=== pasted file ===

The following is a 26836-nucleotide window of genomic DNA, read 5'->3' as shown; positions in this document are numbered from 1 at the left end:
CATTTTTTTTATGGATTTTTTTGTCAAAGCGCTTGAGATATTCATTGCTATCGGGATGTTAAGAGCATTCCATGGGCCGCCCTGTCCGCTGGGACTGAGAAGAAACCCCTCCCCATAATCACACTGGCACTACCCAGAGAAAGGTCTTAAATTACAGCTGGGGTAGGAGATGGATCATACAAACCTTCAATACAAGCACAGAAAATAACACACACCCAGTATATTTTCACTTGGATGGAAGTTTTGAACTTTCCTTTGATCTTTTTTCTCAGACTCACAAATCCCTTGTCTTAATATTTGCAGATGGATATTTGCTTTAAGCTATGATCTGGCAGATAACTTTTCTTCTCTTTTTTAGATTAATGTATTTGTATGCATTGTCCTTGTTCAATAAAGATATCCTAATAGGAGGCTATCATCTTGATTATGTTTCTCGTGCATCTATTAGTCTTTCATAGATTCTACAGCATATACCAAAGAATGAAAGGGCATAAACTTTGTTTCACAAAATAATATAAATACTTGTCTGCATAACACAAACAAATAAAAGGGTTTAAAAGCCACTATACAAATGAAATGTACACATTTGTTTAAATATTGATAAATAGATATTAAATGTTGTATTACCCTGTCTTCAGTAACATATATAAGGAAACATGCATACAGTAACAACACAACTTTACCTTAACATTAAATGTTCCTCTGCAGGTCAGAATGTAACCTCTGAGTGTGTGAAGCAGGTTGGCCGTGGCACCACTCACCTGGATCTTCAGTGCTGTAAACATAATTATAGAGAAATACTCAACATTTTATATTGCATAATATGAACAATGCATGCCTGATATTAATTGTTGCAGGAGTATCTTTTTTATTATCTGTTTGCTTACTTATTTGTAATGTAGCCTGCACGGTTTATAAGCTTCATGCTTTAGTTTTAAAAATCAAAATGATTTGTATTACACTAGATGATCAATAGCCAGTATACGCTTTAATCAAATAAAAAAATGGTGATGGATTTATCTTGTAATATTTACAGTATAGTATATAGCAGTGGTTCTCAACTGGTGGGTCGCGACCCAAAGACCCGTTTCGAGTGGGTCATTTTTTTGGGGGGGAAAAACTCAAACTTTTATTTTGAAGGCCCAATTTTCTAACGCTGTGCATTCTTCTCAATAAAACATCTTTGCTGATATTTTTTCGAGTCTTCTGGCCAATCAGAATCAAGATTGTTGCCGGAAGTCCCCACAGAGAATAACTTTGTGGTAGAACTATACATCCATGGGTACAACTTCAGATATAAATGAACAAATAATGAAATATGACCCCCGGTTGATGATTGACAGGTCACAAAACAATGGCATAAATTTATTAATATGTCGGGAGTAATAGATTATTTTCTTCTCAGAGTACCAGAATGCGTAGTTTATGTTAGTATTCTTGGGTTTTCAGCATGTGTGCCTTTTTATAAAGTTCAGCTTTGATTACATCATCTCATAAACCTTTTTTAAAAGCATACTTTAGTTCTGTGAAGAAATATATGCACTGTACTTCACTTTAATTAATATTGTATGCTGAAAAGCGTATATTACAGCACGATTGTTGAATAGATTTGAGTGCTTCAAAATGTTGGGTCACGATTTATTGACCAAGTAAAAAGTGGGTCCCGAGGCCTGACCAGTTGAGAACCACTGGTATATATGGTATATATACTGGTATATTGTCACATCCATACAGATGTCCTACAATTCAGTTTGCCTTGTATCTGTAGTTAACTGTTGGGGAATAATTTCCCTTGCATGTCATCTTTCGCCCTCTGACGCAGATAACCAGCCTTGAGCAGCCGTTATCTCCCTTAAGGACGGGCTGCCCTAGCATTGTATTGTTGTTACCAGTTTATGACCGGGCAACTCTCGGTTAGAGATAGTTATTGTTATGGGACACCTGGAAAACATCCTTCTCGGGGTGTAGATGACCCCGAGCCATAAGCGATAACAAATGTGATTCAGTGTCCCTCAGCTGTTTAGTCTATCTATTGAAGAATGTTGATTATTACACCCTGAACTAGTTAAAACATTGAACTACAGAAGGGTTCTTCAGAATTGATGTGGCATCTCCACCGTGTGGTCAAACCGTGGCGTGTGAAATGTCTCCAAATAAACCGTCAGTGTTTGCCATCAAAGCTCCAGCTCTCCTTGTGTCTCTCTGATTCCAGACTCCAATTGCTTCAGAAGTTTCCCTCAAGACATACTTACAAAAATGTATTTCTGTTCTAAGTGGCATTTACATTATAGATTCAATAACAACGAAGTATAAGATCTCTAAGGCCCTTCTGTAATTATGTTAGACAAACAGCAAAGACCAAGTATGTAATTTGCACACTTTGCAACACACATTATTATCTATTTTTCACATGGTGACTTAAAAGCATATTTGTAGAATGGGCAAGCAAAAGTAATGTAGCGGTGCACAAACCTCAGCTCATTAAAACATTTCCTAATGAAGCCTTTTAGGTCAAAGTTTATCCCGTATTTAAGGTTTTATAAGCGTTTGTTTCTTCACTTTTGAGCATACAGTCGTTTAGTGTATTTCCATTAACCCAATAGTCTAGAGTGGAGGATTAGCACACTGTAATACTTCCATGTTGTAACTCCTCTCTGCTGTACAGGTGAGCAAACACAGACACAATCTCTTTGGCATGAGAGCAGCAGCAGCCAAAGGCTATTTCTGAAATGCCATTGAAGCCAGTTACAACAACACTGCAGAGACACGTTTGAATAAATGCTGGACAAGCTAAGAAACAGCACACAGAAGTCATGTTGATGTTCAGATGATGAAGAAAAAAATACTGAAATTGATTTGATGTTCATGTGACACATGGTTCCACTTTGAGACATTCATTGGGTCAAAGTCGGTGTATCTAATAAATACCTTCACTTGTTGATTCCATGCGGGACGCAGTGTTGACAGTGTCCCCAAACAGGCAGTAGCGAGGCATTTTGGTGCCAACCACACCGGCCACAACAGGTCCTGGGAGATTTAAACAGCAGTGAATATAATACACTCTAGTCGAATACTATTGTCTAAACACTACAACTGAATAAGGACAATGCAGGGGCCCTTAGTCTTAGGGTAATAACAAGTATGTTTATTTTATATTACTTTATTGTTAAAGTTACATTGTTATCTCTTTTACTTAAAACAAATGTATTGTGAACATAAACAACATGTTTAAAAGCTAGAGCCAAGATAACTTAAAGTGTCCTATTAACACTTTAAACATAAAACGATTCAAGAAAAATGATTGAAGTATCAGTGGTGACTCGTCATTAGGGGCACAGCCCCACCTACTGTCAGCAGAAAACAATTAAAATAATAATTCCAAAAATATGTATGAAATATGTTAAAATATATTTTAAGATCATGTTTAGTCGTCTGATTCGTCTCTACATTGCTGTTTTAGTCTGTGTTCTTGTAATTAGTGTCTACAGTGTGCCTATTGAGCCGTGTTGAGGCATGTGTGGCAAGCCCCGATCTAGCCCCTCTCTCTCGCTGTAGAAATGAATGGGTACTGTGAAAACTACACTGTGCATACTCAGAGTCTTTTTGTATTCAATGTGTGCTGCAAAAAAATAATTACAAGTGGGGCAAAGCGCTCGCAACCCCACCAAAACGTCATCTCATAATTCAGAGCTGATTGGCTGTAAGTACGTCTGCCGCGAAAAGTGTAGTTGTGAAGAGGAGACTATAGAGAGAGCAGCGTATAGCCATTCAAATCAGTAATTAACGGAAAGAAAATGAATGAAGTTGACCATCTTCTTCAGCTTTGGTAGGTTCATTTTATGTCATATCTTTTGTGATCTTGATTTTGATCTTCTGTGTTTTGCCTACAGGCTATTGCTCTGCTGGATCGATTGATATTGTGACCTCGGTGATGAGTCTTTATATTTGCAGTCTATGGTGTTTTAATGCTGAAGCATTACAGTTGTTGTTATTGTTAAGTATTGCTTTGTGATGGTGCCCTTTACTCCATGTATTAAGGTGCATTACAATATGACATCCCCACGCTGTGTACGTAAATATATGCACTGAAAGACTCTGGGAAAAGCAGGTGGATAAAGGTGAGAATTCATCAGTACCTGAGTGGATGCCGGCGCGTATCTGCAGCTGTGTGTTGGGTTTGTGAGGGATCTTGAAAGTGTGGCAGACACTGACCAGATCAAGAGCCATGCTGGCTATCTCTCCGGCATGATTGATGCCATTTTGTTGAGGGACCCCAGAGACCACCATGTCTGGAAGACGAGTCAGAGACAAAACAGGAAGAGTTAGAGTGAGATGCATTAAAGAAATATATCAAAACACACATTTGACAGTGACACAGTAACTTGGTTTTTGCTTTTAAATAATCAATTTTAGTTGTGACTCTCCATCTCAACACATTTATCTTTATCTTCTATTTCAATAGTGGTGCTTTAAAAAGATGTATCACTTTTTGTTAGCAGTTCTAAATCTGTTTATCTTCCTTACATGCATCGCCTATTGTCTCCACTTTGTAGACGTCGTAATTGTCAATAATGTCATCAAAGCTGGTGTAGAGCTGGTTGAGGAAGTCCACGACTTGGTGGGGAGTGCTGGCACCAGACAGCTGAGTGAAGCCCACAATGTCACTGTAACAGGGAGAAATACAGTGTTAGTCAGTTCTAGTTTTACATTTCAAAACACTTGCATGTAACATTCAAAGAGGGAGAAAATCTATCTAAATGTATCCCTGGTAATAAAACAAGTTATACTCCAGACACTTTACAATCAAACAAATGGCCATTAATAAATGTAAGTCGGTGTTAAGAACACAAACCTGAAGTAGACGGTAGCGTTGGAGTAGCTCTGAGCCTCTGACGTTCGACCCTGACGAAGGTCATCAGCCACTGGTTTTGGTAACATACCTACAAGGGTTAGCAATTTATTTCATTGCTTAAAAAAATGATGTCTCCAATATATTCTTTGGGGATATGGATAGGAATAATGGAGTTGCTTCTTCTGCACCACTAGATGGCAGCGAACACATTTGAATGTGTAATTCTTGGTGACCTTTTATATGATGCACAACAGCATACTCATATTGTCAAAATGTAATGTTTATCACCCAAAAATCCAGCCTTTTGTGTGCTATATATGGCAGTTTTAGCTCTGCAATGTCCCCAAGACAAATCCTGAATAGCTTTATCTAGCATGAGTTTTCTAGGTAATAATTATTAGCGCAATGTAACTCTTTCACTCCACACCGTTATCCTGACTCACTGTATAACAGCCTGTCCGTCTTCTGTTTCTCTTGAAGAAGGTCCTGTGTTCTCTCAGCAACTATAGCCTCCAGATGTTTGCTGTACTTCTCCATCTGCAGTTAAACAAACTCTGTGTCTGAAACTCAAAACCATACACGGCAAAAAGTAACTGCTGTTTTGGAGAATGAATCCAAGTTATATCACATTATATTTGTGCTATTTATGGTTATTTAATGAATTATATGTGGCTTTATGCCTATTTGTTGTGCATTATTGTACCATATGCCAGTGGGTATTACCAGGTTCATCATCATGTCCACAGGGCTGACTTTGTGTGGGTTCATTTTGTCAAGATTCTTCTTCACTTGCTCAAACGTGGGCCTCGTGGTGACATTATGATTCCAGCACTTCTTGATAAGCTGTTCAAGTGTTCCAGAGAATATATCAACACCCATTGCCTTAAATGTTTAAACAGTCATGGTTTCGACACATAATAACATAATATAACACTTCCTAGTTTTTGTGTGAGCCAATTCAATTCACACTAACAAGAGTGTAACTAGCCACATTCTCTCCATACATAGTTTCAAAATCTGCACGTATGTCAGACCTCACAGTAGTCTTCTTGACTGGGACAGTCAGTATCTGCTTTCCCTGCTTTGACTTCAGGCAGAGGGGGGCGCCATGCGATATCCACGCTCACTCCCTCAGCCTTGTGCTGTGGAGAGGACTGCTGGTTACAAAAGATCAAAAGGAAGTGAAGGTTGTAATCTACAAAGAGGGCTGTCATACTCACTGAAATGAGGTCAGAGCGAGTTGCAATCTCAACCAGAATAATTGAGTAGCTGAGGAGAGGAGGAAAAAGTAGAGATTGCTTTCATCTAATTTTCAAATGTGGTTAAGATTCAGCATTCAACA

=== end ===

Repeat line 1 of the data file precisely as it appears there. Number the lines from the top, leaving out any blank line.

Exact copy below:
The following is a 26836-nucleotide window of genomic DNA, read 5'->3' as shown; positions in this document are numbered from 1 at the left end: